But, all that aside, it was a great time! Thanks to Steve and fellow Troll Tim Burns for coming out to the East Coast once again, and bringing along some good gaming memories!

Friday, June 20, 2014

End-of-Week Elmore (6/20/14)

Well whaddaya know?! I was crusing the 'Net and saw that old Larry had done a treatment of Wolverine! No shite! Very nice! Sometimes, the Web has a cool surprise for you!

Thursday, June 19, 2014

Review: Talus and the Frozen King

I'm about to break a cardinal rule when it comes to books, and I'm going to do a bit of cover-judging. BUT, not in the way you think. I'm going to reverse it, and judge the cover in relation to the book. The cover depicts a man in very Medieval-looking armor, with equally Medieval-looking sword and shield.
Why, you ask, is this a problem? Well, I'm not sure if the following is a spoiler, but here is your warning that the following may be a small spoiler in the minds of some readers:
The story is set in the Neolithic Age. That's right, we're dealing with characters who are not much beyond the cave man stage of human evolution. So, in the book, we see a lot of people wearing furs, wielding tools and weapons made of bone and stone, etc.
So, why the cover with the guy in the Medieval garb and with Medieval weaponry?! I'm going to guess that some marketing person decided that depicting Stone Age folks on the cover wouldn't grab the attention of readers. Well, I disagree. Actually, I believe the reverse would be true: I think many fantasy readers are tired of seeing another Medieval scene depicted on fantasy novel covers. If you threw some cave men on that cover, you might get MORE readers! Just a thought. Maybe if there's another printing, the cover can be changed to a truer reflection of the content of the book.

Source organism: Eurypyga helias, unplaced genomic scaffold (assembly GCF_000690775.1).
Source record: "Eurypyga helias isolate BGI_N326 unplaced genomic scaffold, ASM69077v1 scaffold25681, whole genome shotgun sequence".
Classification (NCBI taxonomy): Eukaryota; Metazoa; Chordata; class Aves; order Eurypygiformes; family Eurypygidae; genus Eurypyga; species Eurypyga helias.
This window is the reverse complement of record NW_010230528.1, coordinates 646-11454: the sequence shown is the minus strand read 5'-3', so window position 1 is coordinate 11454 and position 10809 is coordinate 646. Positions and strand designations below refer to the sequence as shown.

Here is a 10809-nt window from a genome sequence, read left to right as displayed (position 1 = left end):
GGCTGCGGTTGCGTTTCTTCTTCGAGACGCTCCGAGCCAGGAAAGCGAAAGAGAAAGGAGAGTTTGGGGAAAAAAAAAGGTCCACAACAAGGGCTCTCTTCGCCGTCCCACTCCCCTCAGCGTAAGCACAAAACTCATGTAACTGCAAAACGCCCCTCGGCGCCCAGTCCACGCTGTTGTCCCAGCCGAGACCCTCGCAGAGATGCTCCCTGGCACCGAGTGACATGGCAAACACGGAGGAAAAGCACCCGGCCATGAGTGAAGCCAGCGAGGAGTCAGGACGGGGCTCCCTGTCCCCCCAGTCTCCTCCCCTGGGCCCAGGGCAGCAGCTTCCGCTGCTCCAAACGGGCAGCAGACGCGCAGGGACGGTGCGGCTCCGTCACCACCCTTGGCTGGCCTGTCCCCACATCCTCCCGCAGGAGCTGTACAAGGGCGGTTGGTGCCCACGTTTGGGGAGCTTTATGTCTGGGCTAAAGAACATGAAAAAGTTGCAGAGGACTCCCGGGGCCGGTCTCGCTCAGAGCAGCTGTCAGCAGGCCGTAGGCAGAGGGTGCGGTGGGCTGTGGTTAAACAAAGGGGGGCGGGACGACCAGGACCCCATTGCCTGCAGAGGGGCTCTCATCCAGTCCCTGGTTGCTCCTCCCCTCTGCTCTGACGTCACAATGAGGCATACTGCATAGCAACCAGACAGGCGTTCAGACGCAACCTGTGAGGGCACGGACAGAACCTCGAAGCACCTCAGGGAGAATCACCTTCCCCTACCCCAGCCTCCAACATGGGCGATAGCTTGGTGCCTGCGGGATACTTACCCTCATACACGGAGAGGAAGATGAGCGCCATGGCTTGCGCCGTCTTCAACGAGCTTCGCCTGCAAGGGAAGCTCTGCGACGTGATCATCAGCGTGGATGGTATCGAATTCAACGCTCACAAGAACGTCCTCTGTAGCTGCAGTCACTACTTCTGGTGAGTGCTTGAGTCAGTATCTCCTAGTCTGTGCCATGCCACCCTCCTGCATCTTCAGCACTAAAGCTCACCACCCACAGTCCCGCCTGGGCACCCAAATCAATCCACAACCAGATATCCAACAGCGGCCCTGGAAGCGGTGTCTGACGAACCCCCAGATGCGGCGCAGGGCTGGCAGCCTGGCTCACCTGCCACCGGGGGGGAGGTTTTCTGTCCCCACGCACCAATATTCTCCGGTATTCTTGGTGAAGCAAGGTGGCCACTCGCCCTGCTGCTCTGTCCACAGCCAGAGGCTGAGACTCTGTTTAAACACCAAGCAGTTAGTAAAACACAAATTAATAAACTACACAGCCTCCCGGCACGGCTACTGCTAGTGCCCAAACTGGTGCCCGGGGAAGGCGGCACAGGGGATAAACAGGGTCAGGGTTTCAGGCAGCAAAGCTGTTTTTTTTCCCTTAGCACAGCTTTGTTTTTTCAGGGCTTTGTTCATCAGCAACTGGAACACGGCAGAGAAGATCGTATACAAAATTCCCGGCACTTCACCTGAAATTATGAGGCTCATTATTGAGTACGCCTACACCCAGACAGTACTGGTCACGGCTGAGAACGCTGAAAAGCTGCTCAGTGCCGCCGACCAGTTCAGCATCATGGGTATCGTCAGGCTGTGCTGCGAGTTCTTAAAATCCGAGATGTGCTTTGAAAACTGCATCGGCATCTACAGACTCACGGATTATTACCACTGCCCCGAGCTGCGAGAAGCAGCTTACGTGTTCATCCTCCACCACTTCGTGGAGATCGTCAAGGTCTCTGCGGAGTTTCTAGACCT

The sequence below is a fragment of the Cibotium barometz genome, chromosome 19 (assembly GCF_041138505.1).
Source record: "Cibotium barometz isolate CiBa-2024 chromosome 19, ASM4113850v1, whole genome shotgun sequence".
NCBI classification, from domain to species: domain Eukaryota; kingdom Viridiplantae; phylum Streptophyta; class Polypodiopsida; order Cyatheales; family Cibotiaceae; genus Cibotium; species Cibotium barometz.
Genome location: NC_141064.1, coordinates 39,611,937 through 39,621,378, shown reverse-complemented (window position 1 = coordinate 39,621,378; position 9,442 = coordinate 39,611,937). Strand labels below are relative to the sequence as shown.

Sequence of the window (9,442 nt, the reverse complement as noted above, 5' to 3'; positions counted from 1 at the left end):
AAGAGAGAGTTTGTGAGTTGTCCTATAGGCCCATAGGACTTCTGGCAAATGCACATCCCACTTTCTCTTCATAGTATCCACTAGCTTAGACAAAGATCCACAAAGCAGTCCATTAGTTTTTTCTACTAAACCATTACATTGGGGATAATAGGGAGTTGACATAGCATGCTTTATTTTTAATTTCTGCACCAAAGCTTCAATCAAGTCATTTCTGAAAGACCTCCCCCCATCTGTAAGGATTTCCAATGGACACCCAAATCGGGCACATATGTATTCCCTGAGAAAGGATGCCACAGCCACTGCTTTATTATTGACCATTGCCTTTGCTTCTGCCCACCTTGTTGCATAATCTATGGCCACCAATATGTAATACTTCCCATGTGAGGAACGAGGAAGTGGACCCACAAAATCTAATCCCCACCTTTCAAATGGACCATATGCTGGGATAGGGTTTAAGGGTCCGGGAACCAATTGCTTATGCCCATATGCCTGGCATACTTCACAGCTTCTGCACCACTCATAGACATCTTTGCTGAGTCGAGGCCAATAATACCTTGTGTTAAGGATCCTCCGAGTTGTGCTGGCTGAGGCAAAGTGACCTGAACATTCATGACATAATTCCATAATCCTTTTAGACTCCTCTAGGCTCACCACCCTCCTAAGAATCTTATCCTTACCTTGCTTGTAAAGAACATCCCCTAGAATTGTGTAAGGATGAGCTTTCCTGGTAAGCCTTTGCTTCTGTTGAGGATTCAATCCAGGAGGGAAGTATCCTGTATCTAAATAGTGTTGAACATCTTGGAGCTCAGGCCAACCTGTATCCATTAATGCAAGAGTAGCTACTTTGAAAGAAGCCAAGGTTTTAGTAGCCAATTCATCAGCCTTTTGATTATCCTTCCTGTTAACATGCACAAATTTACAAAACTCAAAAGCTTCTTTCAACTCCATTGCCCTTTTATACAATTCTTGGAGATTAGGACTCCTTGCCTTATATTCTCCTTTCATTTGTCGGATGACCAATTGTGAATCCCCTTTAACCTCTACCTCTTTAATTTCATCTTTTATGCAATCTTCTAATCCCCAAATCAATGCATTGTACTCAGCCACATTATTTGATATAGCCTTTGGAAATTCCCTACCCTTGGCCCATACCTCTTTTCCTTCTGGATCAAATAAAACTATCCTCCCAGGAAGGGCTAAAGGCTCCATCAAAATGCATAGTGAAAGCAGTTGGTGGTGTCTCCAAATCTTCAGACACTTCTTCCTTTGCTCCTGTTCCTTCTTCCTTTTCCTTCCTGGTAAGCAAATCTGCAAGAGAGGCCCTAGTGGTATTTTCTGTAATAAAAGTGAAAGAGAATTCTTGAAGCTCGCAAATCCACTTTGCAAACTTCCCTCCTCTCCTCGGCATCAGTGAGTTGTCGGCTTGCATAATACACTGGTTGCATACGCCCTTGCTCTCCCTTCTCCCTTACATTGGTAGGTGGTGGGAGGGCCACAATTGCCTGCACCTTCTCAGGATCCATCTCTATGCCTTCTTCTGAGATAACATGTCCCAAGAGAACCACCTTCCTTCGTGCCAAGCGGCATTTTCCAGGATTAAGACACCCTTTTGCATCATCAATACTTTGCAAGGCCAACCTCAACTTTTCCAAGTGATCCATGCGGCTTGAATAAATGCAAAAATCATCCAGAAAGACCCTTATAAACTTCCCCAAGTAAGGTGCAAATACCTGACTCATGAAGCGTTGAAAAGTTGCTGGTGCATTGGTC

So, beyond what I thought was a poor choice of cover art, how was the book itself?
Well, I liked Edwards' concept of basically transplanting Sherlock Holmes into the Stone Age, right along with a Watson-esque partner. I also liked Edwards' turns of phrase; the man is very capable of creating vivid imagery.
In all, he definitely has the chops to write a good novel. I'm just not sure Talus and the Frozen Kind (hereafter referred to as TatFK) is that good novel. It seemed to be a fairly bog-standard mystery yarn. There's a king that is murdered, and that king has a lot of sons who might have motivation to kill him. Okay, not the most original idea I suppose.
There were a lot of characters, and Edwards made an effort to distinguish the sons of the king from one another. Talus himself is an inquisitive and talented bard who has the traits one might associate with someone who has preternatural powers of observation and deduction: Talus is "strange" and socially awkward. Love is a mystery to him, as are the passions that might make someone commit murder. Yes, by now we've all encountered the character of this sort, an outsider and observer of human experience who is quirky, perhaps even somewhere on the autistic spectrum (like Will Graham from the "Hannibal" TV show). So, his character isn't entirely original, but I still appreciated how Edwards depicted Talus.
What I did find interesting is the overarching quest that Talus and his partner Bran are pursuing. They come upon the mystery of the king's murder on their journey to a specific destination, and their motivation for finding said destination is intriguing. I found myself wishing the story had been focused more on their quest, rather than this stop-over in some obscure village to solve a king's murder. However, I can see how I, as the reader, needed to see Talus in action while simultaneously learning about the overarching quest.